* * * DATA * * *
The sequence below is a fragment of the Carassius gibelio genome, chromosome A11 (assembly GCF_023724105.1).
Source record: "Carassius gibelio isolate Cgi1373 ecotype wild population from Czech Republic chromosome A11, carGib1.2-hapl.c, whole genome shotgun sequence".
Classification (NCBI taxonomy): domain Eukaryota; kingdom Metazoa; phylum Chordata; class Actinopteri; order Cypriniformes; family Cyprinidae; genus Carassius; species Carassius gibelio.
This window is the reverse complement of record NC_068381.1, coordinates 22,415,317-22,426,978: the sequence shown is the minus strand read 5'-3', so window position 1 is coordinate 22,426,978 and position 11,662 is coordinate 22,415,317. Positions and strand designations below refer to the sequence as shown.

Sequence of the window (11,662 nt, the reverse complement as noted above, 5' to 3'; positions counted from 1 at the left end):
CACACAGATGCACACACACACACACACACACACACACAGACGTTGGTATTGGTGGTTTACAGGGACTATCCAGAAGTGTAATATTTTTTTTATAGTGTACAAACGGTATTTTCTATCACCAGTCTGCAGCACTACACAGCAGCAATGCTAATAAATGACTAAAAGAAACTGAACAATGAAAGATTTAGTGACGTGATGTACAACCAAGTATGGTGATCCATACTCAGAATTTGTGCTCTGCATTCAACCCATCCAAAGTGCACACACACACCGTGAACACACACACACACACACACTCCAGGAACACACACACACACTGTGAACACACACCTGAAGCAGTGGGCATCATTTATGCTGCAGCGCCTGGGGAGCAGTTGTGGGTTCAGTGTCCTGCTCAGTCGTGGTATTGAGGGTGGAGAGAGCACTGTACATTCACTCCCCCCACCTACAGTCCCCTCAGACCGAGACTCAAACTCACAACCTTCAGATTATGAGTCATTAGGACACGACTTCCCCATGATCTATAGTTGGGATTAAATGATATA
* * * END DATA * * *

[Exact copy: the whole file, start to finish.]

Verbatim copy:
The sequence below is a fragment of the Carassius gibelio genome, chromosome A11 (assembly GCF_023724105.1).
Source record: "Carassius gibelio isolate Cgi1373 ecotype wild population from Czech Republic chromosome A11, carGib1.2-hapl.c, whole genome shotgun sequence".
Classification (NCBI taxonomy): domain Eukaryota; kingdom Metazoa; phylum Chordata; class Actinopteri; order Cypriniformes; family Cyprinidae; genus Carassius; species Carassius gibelio.
This window is the reverse complement of record NC_068381.1, coordinates 22,415,317-22,426,978: the sequence shown is the minus strand read 5'-3', so window position 1 is coordinate 22,426,978 and position 11,662 is coordinate 22,415,317. Positions and strand designations below refer to the sequence as shown.

Sequence of the window (11,662 nt, the reverse complement as noted above, 5' to 3'; positions counted from 1 at the left end):
CACACAGATGCACACACACACACACACACACACACACAGACGTTGGTATTGGTGGTTTACAGGGACTATCCAGAAGTGTAATATTTTTTTTATAGTGTACAAACGGTATTTTCTATCACCAGTCTGCAGCACTACACAGCAGCAATGCTAATAAATGACTAAAAGAAACTGAACAATGAAAGATTTAGTGACGTGATGTACAACCAAGTATGGTGATCCATACTCAGAATTTGTGCTCTGCATTCAACCCATCCAAAGTGCACACACACACCGTGAACACACACACACACACACACTCCAGGAACACACACACACACTGTGAACACACACCTGAAGCAGTGGGCATCATTTATGCTGCAGCGCCTGGGGAGCAGTTGTGGGTTCAGTGTCCTGCTCAGTCGTGGTATTGAGGGTGGAGAGAGCACTGTACATTCACTCCCCCCACCTACAGTCCCCTCAGACCGAGACTCAAACTCACAACCTTCAGATTATGAGTCATTAGGACACGACTTCCCCATGATCTATAGTTGGGATTAAATGATATA